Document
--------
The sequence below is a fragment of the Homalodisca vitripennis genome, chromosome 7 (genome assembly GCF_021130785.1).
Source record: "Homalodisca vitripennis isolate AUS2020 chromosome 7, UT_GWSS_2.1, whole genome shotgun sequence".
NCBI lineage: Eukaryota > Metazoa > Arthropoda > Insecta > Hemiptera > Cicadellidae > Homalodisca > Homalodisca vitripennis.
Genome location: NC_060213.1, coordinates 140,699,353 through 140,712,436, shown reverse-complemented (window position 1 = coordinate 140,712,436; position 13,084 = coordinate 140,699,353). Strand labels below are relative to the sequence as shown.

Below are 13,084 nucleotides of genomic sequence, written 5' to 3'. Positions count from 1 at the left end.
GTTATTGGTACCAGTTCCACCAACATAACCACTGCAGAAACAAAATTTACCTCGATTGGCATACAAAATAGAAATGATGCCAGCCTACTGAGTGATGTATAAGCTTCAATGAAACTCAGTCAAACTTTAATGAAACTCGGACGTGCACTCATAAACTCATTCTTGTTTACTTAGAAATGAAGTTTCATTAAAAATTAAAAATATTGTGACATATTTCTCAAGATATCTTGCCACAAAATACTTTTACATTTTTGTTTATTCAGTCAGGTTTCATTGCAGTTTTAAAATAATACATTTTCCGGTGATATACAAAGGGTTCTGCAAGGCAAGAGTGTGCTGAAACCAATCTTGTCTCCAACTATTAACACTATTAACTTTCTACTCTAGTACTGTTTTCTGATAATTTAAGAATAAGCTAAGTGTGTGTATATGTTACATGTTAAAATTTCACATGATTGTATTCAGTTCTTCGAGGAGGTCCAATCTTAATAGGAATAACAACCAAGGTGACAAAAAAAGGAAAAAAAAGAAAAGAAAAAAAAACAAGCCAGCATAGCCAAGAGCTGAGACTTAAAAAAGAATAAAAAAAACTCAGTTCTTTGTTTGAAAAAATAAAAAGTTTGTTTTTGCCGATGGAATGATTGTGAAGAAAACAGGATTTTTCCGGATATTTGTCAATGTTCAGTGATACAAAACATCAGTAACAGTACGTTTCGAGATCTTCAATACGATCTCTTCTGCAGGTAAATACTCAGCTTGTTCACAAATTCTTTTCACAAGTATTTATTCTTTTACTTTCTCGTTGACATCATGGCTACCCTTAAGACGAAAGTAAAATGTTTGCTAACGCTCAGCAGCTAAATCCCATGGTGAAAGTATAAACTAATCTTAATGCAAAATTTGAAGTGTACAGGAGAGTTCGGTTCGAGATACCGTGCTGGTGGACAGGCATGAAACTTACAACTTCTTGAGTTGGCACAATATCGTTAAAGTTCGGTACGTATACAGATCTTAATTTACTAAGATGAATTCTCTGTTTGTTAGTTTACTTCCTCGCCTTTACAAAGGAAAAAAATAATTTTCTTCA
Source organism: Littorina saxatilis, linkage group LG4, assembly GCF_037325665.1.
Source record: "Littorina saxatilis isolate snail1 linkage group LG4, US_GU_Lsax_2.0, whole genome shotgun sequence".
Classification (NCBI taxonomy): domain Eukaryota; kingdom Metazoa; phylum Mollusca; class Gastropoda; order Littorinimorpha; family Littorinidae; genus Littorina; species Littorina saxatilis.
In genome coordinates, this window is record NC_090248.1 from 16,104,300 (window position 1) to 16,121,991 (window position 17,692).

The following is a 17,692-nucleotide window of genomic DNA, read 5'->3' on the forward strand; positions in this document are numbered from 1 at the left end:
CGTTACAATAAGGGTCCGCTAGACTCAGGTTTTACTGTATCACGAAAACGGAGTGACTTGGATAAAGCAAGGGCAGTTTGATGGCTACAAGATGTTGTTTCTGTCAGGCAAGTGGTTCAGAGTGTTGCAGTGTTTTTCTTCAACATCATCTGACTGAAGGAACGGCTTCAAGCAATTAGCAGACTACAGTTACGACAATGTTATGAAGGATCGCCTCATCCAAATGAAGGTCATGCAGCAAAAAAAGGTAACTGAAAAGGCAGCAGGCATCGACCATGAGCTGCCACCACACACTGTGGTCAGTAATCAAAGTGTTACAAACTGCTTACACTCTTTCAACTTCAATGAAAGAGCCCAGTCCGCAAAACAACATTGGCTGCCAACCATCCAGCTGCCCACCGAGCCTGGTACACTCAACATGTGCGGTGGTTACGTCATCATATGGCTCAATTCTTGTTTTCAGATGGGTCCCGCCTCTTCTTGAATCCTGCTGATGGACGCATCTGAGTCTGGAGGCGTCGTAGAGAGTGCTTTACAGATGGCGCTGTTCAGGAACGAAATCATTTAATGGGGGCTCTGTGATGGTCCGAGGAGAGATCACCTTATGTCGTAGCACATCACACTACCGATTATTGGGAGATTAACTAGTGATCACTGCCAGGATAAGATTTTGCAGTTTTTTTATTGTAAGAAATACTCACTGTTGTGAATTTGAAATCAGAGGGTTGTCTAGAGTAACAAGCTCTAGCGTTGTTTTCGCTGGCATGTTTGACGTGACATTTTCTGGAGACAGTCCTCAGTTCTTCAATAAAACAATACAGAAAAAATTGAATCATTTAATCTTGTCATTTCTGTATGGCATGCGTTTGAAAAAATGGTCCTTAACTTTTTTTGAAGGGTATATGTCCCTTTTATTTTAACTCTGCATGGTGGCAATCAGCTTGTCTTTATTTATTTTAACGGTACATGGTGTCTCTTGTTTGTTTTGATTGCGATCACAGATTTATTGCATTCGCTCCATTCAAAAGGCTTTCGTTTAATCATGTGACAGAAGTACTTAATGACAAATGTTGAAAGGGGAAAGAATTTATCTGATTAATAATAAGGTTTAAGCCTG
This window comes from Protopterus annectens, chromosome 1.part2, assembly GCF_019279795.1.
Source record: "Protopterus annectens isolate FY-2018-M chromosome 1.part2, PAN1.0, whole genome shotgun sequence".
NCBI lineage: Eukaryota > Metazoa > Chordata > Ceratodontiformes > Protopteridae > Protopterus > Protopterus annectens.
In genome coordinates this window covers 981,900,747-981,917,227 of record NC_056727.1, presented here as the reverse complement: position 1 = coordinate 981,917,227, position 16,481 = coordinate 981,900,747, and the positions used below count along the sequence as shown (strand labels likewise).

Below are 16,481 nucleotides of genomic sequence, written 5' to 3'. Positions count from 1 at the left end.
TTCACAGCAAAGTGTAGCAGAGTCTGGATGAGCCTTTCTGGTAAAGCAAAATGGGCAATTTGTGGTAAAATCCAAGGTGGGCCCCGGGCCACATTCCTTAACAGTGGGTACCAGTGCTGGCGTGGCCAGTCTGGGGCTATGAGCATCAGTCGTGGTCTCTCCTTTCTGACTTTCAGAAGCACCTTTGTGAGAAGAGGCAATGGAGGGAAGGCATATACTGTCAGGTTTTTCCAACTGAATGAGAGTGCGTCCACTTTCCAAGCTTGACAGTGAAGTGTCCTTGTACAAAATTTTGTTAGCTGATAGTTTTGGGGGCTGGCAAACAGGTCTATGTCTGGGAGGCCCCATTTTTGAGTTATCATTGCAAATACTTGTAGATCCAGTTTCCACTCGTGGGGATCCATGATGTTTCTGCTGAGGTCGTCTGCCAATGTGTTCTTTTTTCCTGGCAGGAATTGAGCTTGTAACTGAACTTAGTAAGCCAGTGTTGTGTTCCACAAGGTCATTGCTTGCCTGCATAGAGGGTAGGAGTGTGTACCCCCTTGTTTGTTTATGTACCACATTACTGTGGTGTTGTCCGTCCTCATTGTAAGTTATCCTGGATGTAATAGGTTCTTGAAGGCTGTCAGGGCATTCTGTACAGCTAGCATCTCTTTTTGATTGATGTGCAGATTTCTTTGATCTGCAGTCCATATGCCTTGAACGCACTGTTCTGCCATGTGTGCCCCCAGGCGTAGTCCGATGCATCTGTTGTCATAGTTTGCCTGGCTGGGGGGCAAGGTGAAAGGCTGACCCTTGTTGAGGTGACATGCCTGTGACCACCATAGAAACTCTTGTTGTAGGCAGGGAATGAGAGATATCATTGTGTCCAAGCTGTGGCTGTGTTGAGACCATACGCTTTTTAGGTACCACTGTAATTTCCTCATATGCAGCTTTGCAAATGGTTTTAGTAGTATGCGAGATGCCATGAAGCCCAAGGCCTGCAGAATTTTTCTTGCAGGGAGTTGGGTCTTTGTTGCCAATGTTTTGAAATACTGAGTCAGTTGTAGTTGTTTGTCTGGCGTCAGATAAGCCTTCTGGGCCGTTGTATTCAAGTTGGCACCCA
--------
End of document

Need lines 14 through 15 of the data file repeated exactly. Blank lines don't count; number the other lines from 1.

Source record: "Protopterus annectens isolate FY-2018-M chromosome 1.part2, PAN1.0, whole genome shotgun sequence".
NCBI lineage: Eukaryota > Metazoa > Chordata > Ceratodontiformes > Protopteridae > Protopterus > Protopterus annectens.